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The Douglas Dolphin was an amphibious flying boat. While only 58 were built, they served a wide variety of roles: private "yacht," airliner, military transport, and search and rescue.

The Dolphin originated in 1930 as the "Sinbad," a pure flying boat without wheels. The Sinbad was intended as a luxurious flying yacht. The Great Depression had curtailed demand for such extravagance, but Douglas managed to interest the United States Coast Guard who not only bought the Sinbad, but 12 Dolphins.

Undaunted by the lack of demand, Douglas improved the Sinbad in 1931 so that it was amphibious, and could land on water or land. The improved aircraft was named "Dolphin", however this did not represent the end of development, as many detail improvements were made, including an increase in the length of over a foot and several changes were made to the empennage, engine nacelles and wings.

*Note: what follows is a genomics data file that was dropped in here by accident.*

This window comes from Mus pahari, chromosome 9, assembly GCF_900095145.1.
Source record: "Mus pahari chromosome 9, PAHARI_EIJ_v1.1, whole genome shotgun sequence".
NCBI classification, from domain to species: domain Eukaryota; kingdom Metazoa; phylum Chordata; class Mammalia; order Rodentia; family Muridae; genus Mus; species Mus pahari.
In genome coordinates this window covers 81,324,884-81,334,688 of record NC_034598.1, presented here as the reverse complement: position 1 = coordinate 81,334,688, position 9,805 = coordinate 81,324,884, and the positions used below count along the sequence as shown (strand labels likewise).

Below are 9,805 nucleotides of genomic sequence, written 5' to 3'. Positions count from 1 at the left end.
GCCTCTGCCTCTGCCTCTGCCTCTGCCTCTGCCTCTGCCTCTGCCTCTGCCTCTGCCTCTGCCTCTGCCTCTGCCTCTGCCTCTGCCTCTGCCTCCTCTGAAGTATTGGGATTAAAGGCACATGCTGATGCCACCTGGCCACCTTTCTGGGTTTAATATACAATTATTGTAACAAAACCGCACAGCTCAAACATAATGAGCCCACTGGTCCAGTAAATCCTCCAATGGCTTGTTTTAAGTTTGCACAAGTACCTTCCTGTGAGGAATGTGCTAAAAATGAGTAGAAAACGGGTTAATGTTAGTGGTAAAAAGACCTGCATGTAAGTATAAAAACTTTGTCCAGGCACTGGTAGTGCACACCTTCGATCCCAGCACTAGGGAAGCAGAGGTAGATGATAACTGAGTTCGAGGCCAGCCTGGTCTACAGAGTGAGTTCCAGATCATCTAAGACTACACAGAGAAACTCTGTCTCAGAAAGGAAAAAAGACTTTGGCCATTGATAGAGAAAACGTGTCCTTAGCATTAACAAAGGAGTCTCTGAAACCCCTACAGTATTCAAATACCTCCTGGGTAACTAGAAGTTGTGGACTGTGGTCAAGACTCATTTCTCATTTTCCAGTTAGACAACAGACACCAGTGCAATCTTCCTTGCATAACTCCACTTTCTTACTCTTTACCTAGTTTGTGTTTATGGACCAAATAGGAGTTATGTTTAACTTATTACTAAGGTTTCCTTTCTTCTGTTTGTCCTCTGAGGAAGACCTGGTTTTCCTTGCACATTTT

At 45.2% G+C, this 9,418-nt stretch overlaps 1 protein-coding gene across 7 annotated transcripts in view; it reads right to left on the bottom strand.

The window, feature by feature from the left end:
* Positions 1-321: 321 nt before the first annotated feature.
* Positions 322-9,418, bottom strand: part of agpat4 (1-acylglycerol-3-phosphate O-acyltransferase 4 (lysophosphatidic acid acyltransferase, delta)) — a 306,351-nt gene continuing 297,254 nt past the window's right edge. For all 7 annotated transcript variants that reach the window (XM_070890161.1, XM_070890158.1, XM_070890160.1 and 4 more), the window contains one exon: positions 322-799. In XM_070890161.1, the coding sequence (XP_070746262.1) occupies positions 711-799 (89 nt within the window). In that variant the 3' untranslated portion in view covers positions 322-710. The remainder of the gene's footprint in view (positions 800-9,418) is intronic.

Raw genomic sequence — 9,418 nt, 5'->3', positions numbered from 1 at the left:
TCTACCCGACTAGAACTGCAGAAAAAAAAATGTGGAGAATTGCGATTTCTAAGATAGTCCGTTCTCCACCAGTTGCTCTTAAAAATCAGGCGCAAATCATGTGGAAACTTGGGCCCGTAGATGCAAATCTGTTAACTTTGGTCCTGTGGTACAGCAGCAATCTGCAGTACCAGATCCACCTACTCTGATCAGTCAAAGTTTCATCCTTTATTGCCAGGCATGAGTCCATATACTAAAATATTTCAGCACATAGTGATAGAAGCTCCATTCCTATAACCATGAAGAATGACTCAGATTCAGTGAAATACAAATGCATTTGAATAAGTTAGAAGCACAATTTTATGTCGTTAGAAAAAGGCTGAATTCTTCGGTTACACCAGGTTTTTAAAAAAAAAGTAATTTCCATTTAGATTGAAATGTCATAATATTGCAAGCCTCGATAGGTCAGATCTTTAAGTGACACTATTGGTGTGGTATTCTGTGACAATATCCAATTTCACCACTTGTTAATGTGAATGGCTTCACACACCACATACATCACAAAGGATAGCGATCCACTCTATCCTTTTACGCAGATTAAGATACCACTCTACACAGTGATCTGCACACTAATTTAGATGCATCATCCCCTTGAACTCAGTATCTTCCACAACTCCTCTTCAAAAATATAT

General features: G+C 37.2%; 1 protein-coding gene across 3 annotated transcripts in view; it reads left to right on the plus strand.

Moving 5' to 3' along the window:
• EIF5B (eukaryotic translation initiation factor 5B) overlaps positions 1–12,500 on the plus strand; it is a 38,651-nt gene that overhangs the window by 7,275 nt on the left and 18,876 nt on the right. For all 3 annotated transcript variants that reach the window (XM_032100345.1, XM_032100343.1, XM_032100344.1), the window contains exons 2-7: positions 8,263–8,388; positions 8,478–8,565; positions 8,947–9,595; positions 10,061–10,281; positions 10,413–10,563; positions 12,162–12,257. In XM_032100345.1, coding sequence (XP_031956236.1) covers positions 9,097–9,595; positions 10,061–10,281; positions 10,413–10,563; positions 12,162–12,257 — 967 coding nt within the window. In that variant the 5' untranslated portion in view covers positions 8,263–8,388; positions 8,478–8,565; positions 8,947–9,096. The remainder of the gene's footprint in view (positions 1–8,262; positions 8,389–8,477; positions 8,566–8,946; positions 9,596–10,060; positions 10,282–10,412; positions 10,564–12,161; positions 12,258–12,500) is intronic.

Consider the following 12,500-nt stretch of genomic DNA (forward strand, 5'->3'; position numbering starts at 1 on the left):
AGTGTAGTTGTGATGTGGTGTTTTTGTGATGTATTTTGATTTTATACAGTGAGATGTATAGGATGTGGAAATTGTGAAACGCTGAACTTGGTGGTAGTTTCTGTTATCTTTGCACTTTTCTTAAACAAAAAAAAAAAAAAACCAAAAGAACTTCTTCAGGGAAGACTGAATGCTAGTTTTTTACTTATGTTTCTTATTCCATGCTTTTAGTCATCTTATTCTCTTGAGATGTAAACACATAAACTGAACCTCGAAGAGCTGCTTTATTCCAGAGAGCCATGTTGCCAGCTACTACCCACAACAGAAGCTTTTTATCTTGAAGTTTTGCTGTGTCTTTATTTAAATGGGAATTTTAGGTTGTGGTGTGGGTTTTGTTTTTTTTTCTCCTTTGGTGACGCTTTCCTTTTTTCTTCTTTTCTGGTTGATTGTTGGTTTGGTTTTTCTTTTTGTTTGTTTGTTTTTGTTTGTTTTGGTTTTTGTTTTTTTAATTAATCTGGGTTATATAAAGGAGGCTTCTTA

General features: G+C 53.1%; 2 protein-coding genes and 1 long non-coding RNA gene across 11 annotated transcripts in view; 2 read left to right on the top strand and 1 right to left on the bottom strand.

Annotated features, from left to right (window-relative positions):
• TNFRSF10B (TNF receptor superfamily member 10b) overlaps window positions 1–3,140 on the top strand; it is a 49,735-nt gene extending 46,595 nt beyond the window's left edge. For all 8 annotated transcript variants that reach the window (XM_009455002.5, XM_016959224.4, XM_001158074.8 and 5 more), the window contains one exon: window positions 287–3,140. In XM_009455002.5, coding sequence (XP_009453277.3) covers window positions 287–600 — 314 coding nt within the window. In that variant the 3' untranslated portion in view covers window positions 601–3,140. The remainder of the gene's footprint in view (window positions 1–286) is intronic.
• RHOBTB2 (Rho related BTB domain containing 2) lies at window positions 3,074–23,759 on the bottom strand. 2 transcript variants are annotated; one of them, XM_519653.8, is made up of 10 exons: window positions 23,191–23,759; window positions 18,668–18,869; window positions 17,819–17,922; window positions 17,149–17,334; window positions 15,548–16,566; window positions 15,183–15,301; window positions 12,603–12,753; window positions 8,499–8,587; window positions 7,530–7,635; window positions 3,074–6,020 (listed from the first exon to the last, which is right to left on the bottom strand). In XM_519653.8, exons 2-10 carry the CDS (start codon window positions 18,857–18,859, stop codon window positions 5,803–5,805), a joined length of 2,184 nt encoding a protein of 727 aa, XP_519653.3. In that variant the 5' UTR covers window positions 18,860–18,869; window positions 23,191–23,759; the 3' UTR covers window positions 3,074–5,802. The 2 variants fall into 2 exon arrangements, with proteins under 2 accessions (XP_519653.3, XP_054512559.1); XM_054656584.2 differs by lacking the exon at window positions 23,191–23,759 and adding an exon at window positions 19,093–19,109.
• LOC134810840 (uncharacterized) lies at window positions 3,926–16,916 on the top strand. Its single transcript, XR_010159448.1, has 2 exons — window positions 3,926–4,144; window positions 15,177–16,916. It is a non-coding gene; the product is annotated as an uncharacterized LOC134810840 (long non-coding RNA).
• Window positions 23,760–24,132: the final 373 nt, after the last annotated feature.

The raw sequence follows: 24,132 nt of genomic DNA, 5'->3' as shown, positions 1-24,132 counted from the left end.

The first two were purchased by Wilmington-Catalina Airlines to fly passengers between Los Angelesmarker and Santa Catalina Islandmarker, becoming the first successful Douglas airliners. Subsequent examples were ordered by the United States Navy and US Coast Guard for use as transports and search and rescue craft. The US Army Air Corps ordered several under the designations C-21, C-26, and C-29. Many were eventually ordered for their original purpose as luxury transports. Owners included William Boeing, the founder of the Boeing Company, and Philip K. Wrigley, the son of the founder of the Wm. Wrigley Jr. Company. William K. Vanderbilt bought two with custom interiors for use from the Vanderbilt yacht Alva as flying tenders.

One was procured by the US Navy as a transport for President Franklin D. Roosevelt. Although never used by Roosevelt, this was the first aircraft procured to provide transportation for the President of the United States.

Military operators

US Coast Guard RD2 in June, 1932




Specifications (Dolphin)

See also


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